ISU Extension Publication #: Pm-1089
Author: Dr. Tom Glanville, Dept. of Agricultural & Biosystems Engineering
Date: revised July 1989
Content Review: March 1996 by Dr. Tom Glanville
NOTE: To obtain a fully formatted version of this document that can be viewed and printed with the Adobe Acrobat viewer click
Dollars Down the Drain: Saving Water, Energy, and Money in the Home
Using household water more efficiently-to cut utility bills, stretch the useful capacity of a weak well, or relieve an
overloaded septic system- can result in surprising savings. This publication describes several simple methods for improving water use efficiency.
Saving Water Saves Money
A home in town or in the country can be modified to save energy and money by using less water.
If a household averages three 5-minute showers per day, nearly $60 per year can be cut off the gas
water-heating bill by using a water-efficient showerhead. With electric water heating, the savings would be nearly $150.*
As shown in the example on page 5, three simple plumbing fixture modifications that cost less than $10 can cut
indoor water use for a four-member household by 70 gallons per day. In a community where combined water and sewer charges average $2.50 per 1,000 gallons, using 70 gallons less water per day saves $64 per year.
*Cost saving estimates for the examples inthis section are based on marginal unit costs of$0.45 per 100 cubic feet
for natural gas, $0.06 perkilowatt hour for electricity and a combined charge of $2 50 per 1,000 gallons for water
and sewer service. Consult with your local utilities to determine if your costs differ significantly Annual savings will vary in different locations.
Although most rural home owners do not pay monthly water and sewer bills, many have private water supplies and
septic systems that do not meet their needs. Weak wells or overloaded wastewater disposal facilities can cause
great inconvenience and require major investments of time and money if replacement or expansion is necessary.
Improved water use efficiency reduces demands on wells and septic systems and can minimize or even eliminate the need for more costly modifications.
Ways To Improve Water Use Efficiency
There are many ways to cut water use in the home, but improving water use efficiency is the easiest.
Improvements in efficiency focus on reducing waste, not on using less water than is needed. Many conventional
(nonwater-saving) plumbing fixtures and appliances are not water efficient. However, they can be improved by using the methods presented in this publication.
The methods presented here were selected on the basis of high potential for long-term savings of water, energy,
and money. They are easily accomplished by most home owners at reasonable cost and, once implemented, have little or no impact on the life-style of water users.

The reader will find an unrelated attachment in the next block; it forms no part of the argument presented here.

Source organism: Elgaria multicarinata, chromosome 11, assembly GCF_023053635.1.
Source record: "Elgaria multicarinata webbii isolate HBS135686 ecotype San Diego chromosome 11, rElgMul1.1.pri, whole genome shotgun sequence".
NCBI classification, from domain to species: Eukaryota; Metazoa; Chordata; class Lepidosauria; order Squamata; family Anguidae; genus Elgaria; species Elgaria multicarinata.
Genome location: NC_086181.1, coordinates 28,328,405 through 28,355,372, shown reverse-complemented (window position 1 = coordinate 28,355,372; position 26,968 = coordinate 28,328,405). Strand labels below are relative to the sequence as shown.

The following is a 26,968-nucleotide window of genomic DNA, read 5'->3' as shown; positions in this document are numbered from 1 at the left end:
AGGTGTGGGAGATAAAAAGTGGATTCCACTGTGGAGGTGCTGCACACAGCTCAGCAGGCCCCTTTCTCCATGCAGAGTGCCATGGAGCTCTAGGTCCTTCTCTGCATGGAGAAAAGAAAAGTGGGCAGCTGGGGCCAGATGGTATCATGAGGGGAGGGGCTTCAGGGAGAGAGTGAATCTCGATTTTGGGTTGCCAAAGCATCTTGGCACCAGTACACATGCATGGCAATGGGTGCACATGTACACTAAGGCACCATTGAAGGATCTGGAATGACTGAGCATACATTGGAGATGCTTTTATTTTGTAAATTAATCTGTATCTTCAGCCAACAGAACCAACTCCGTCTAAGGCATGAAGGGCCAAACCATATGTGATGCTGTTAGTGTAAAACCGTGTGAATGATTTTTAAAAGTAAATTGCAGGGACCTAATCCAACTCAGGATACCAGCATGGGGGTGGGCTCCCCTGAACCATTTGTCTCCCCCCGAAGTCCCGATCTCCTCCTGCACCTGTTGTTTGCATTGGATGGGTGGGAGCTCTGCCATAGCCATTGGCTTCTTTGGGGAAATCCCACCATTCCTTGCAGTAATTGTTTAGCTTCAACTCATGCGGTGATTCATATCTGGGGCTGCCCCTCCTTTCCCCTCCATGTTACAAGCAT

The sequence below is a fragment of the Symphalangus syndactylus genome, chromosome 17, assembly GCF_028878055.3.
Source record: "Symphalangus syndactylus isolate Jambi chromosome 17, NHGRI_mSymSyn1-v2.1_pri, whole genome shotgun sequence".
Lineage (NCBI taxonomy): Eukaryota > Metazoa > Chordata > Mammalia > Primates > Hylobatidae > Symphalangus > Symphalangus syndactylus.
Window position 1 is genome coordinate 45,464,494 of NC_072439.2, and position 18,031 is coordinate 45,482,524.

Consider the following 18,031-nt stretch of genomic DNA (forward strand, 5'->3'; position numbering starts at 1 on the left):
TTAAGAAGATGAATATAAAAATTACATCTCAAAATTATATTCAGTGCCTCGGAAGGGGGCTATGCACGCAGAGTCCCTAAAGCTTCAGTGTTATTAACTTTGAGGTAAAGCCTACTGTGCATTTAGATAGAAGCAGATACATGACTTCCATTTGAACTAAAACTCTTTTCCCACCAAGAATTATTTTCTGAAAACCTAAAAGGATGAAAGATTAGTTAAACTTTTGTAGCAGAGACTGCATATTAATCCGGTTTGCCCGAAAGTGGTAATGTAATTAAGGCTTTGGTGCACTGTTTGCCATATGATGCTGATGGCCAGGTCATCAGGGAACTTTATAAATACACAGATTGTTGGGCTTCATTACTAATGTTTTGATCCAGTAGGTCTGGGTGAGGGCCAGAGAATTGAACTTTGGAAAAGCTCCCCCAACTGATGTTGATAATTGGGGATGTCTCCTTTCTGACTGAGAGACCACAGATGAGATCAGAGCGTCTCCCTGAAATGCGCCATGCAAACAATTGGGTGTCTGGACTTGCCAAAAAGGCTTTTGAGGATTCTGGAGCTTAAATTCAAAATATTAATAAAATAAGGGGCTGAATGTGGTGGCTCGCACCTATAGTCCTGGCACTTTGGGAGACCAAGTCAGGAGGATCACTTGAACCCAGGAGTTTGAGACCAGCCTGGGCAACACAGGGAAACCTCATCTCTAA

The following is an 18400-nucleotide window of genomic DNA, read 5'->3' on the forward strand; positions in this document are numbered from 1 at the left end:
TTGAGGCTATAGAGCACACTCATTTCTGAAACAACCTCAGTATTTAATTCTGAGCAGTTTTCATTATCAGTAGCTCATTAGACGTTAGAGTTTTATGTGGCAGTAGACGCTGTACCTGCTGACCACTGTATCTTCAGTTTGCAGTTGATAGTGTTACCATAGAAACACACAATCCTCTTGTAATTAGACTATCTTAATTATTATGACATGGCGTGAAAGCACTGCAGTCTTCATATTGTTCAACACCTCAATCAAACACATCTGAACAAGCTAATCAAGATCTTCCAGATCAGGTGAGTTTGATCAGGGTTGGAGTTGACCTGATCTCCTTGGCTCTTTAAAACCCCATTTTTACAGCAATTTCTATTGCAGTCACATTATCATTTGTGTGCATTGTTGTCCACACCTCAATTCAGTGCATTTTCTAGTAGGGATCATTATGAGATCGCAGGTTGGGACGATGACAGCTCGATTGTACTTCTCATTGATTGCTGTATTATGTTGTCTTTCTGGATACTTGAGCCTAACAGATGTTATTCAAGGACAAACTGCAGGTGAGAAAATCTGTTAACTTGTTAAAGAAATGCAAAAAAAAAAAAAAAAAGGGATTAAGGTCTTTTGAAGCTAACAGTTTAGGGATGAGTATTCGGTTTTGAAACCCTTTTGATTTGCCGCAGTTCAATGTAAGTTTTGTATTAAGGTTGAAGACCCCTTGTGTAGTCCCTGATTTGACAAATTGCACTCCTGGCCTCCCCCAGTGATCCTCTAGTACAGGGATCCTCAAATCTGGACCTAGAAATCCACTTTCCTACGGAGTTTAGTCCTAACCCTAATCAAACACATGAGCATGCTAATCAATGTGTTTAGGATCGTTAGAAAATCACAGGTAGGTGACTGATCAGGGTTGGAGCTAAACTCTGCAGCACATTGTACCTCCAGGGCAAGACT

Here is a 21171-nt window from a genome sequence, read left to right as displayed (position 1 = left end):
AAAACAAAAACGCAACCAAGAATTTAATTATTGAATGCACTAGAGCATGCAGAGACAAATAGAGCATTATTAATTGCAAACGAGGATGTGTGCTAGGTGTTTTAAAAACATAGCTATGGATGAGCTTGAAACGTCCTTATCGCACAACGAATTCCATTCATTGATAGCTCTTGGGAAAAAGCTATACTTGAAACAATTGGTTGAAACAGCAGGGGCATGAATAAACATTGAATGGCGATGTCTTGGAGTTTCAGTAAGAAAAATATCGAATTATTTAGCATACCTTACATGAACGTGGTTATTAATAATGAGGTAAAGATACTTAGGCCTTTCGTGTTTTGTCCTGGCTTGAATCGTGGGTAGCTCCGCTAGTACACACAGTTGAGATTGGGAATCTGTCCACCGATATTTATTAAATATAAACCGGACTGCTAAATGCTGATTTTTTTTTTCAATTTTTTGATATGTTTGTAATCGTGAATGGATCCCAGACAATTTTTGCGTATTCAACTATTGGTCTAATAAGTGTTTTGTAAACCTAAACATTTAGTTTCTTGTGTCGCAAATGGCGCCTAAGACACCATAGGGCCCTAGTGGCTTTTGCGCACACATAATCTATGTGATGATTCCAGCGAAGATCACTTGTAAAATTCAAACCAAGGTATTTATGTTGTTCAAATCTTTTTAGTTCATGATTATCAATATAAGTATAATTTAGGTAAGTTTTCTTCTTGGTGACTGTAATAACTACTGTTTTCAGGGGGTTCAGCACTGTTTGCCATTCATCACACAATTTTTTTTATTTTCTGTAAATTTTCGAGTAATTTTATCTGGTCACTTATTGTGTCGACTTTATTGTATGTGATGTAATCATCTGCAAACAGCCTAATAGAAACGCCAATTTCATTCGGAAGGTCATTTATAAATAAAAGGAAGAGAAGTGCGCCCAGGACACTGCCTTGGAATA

Daily in-home water use usually ranges between 50 and 75 gallons per person (about 250 gallons a day for a family
of four). Table 1 shows the typical distribution of water use in a home. Nearly 70 percent of household water is used in the bathroom. Some major savings in water and energy use can be made there.
A nonwater-saving toilet uses 5 to 7 gallons of water per flush. For a family of four this totals 36,500 to 51,000
gallons per year just to flush the toilet.
Water-conserving, shallow-trap models use about 3 1/2 gallons per flush. Most new toilets now on the market are
the shallow-trap type and cost no more than the water-wasting designs. When planning new or remodeled bathrooms, be sure to specify a shallow-trap model.
Table 1. Typical household water use.
Daily use, Approximate proportion
Type of use gallons per person of total use, percent
Toilet flushing 25 40 Bathing 20 30
Laundry and dishes 13 20
Drinking and cooking 4 5
Other 3 5
Total 65 100
If a new toilet is not needed, try modifying the old one to make it more efficient. Commercially manufactured or
homemade toilet tank inserts can be installed to reduce the volume of each flush by 1/2 to 1 1/2 gallons.
Tank dams, like those in figure 1, can be bought from plumbing supply houses for about $8. They will retain 1 to 1
1/2 gallons per flush. Plastic bottles, like the milk container and the soap bottle shown in figure 2, make effective
homemade tank inserts. Trim to a suitable height if necessary, place in the tank, and allow to fill with water. Add a
few small stones or some sand to prevent movement during toilet flushing. The volume of each flush will be reduced by the amount of water retained inside the bottles (usually 1/2 to 1 gallon).
Figure 1. Tank dams can make a toilet more water efficient.